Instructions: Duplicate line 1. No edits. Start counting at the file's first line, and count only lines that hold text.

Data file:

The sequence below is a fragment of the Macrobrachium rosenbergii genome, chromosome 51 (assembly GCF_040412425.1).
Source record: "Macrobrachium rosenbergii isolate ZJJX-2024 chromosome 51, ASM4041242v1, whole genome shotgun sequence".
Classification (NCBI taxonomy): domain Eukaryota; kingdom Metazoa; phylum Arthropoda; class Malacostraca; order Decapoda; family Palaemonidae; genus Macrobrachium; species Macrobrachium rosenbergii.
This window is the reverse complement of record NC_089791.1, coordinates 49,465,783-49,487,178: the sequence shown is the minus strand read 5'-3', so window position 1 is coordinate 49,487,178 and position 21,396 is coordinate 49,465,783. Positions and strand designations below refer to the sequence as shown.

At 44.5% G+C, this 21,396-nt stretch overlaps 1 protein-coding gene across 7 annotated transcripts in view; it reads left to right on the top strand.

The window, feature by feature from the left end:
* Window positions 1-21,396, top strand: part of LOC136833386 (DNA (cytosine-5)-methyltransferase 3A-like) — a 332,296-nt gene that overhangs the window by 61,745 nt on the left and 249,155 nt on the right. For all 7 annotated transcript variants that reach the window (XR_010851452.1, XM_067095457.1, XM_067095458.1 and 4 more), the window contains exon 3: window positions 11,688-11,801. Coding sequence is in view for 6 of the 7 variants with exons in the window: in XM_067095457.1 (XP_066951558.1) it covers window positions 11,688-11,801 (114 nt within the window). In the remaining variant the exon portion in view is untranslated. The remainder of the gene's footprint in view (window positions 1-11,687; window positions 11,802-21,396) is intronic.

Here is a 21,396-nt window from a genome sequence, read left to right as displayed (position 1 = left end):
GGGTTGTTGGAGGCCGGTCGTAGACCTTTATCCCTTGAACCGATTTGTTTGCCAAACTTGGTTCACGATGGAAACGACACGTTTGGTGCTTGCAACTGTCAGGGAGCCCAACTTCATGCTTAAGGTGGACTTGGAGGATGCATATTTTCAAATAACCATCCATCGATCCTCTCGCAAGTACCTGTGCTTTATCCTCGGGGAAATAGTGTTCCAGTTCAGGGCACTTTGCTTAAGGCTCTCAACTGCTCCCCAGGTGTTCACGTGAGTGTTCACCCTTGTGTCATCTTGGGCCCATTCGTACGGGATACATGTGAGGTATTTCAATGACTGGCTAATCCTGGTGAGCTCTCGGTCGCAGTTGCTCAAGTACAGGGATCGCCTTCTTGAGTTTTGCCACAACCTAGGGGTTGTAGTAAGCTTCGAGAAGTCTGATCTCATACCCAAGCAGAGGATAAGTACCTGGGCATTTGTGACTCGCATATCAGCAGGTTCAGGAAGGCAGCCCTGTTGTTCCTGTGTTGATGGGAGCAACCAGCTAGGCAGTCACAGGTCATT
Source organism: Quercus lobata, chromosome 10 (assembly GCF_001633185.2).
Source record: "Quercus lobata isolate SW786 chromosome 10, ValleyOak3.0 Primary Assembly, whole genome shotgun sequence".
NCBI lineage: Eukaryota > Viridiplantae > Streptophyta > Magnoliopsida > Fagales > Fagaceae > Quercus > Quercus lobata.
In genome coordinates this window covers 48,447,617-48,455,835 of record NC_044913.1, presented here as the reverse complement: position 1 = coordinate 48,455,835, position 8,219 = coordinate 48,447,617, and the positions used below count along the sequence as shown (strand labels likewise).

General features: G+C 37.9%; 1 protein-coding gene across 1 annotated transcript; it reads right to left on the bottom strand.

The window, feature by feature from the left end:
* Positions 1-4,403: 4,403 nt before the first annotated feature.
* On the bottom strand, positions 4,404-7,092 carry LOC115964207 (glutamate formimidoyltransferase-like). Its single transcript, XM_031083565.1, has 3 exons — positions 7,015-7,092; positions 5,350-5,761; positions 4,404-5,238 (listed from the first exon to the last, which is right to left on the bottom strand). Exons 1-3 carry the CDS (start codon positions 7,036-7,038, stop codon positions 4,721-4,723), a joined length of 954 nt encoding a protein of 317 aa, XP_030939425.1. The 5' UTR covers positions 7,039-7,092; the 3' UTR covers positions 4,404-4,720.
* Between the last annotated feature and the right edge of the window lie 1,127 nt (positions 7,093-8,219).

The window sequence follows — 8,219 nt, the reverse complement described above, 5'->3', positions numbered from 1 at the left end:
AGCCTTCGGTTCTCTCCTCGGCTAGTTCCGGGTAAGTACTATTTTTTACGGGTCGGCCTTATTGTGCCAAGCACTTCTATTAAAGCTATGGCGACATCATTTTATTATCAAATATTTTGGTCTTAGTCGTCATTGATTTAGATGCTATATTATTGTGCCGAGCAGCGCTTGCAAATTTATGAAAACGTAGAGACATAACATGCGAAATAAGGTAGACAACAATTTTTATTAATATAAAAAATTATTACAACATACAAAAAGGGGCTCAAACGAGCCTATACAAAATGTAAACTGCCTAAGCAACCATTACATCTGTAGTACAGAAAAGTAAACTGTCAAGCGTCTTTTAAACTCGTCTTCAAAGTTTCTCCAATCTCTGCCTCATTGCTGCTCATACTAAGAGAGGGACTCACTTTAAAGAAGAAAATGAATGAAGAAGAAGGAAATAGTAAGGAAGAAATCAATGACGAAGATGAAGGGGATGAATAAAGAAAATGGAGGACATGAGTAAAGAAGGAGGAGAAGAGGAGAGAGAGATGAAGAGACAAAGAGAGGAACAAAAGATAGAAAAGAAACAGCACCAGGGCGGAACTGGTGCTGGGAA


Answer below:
The sequence below is a fragment of the Macrobrachium rosenbergii genome, chromosome 51 (assembly GCF_040412425.1).